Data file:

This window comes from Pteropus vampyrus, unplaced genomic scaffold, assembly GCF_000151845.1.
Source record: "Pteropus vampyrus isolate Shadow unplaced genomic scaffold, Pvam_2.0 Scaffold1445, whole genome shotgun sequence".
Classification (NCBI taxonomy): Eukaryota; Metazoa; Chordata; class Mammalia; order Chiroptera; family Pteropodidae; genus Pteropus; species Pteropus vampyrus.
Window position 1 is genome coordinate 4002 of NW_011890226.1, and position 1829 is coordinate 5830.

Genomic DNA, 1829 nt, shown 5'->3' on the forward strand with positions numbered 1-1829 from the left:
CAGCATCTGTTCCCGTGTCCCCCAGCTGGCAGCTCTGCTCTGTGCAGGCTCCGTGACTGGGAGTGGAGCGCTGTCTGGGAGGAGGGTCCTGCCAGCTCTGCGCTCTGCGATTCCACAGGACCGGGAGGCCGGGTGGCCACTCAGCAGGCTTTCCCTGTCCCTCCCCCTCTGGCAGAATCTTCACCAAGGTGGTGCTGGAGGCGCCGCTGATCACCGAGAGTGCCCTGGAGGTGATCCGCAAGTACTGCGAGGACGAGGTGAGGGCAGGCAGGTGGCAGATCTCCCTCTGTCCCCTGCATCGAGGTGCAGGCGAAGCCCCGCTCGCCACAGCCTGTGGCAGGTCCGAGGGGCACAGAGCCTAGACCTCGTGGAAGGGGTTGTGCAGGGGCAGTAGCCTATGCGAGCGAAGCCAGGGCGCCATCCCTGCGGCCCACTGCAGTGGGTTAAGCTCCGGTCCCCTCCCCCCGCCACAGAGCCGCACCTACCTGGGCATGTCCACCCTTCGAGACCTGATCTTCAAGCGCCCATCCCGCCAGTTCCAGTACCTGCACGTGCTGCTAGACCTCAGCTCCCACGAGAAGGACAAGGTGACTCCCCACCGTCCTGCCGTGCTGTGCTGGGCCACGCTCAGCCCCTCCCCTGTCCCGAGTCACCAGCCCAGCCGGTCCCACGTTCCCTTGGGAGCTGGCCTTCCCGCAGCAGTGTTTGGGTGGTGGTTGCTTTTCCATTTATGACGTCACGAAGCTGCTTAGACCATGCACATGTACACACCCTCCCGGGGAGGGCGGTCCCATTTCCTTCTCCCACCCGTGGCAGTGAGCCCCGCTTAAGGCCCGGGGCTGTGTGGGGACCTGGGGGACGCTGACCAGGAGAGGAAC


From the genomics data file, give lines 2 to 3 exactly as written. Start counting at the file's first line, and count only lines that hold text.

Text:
Source record: "Pteropus vampyrus isolate Shadow unplaced genomic scaffold, Pvam_2.0 Scaffold1445, whole genome shotgun sequence".
Classification (NCBI taxonomy): Eukaryota; Metazoa; Chordata; class Mammalia; order Chiroptera; family Pteropodidae; genus Pteropus; species Pteropus vampyrus.